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    FASER is a proposed small and inexpensive experiment designed to search for light, weakly-interacting particles at the LHC. Such particles are dominantly produced along the beam collision axis and may be long-lived, traveling hundreds of meters before decaying. To exploit both of these properties, FASER is to be located along the beam collision axis, 480 m downstream from the ATLAS interaction point, in the unused service tunnel TI18. We propose that FASER be installed in TI18 in Long Shutdown 2 in time to collect data from 2021-23 during Run 3 of the 14 TeV LHC. FASER will detect new particles that decay within a cylindrical volume with radius R= 10 cm and length L = 1.5 m. With these small dimensions, FASER will complement the LHC's existing physics program, extending its discovery potential to a host of new particles, including dark photons, axion-like particles, and other CP-odd scalars. A FLUKA simulation and analytical estimates have confirmed that numerous potential backgrounds are highly suppressed at the FASER location, and the first in situ measurements are currently underway. We describe FASER's location and discovery potential, its target signals and backgrounds, the detector's layout and components, and the experiment's preliminary cost estimate, funding, and timeline.Comment: 23 pages, 13 figures; submitted to the CERN LHCC on 18 July 201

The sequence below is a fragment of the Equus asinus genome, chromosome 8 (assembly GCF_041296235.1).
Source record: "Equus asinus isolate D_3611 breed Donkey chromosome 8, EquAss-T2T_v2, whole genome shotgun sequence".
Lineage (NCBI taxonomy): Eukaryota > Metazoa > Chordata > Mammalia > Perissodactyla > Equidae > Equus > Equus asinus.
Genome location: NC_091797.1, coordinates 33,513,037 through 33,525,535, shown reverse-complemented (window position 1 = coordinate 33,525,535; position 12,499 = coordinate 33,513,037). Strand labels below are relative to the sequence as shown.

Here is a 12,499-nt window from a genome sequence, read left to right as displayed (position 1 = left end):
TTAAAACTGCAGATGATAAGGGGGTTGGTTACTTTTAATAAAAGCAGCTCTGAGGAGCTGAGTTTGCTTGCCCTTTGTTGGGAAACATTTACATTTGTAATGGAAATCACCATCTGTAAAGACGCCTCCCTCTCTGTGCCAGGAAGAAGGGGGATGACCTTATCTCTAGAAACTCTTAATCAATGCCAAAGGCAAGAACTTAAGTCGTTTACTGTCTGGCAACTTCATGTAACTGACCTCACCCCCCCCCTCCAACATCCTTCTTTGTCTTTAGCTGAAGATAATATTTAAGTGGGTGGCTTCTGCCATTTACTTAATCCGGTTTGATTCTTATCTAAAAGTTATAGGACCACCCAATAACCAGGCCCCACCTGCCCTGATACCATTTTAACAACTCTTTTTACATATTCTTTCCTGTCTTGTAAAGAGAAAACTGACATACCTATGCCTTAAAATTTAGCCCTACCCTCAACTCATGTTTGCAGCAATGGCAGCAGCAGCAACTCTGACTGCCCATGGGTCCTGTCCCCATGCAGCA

FASER: ForwArd Search ExpeRiment at the LHC